Well, sort of. Even if all your bases are covered, it may be the other guy you have to worry about. If your bank account disappears, your suppliers can't ship to you, and your customers can't pay, it won't matter if your computers are up and running.
First things first: Call your bank, and ask what kind of progress they're making to become Y2K-compliant. Most larger banks are on track for compliance, but for the sake of your business and your money, don't take chances. If you don't feel comfortable, now's the time to change banks.
What about suppliers? "Work with reputable vendors," says Bob Janacek, vice president of Safetynet Inc., a Springfield, New Jersey, software company that produces a Y2K "fix" for individual PCs. "Ask to see their Year 2000 compliance statement"--a written account of steps the company has taken to remediate software code, plus contingency plans for any problems that crop up after the millennium.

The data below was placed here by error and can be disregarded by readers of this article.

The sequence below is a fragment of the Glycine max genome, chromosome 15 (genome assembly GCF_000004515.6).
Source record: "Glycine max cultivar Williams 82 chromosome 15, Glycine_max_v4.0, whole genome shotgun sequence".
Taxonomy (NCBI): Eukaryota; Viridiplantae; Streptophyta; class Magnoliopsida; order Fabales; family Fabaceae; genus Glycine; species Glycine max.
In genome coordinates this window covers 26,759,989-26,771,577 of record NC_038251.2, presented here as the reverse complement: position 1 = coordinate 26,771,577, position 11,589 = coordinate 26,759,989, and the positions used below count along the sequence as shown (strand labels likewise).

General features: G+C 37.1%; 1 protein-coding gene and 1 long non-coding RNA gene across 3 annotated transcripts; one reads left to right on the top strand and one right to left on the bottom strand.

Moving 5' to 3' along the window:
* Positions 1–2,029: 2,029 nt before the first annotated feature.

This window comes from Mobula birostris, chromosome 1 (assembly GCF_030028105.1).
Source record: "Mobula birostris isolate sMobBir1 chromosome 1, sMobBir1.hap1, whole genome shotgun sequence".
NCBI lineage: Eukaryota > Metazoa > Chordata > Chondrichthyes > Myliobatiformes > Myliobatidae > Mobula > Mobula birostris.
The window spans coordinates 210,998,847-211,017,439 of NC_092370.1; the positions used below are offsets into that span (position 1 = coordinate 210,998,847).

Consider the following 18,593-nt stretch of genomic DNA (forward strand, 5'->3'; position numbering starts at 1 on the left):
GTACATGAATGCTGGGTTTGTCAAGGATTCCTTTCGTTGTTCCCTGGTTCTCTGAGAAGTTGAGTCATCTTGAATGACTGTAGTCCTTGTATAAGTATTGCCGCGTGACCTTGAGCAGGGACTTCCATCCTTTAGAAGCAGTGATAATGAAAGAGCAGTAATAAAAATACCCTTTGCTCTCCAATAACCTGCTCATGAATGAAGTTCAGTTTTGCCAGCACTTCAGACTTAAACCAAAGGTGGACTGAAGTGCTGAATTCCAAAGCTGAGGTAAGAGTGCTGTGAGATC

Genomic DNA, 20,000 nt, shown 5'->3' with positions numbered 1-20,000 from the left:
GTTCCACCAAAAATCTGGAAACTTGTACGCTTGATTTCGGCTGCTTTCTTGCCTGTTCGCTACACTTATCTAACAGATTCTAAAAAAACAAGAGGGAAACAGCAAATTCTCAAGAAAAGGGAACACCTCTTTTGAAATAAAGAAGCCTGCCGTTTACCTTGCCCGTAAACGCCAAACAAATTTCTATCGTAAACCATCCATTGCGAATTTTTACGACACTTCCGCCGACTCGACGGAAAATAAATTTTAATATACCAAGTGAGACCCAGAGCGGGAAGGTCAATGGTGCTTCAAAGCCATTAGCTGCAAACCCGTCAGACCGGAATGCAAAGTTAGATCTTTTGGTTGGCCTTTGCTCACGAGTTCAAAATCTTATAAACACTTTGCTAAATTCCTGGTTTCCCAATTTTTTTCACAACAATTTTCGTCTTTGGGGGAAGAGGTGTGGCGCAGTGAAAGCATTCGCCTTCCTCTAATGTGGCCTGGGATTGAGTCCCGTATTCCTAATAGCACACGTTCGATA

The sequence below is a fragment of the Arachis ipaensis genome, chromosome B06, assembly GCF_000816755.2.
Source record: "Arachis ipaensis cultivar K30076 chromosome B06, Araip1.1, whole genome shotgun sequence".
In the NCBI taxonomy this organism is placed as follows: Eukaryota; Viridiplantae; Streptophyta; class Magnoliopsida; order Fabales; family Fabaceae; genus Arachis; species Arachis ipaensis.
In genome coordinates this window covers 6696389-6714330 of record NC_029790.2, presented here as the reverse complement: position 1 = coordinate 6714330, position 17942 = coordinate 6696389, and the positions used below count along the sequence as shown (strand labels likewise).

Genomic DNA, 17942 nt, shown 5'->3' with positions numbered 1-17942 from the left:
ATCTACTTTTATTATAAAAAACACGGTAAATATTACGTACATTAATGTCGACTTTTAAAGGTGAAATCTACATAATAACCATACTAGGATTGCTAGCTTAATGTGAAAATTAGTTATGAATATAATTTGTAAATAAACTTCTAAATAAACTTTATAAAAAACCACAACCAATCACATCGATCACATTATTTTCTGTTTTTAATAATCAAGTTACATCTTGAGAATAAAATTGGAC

If your business depends on one or two key customers, beware. "If those customers are unable to pay or buy [because of Y2K problems], it could put a start-up out of business," says Rick Harris, a Hartford, Connecticut, attorney who consults with businesses about the risks of Y2K. To help your customers, point them to the Internet--the best place to get reports on compliance issues and forecasts on damage control, plus resources for dealing with Y2K (see "Cyber Solutions").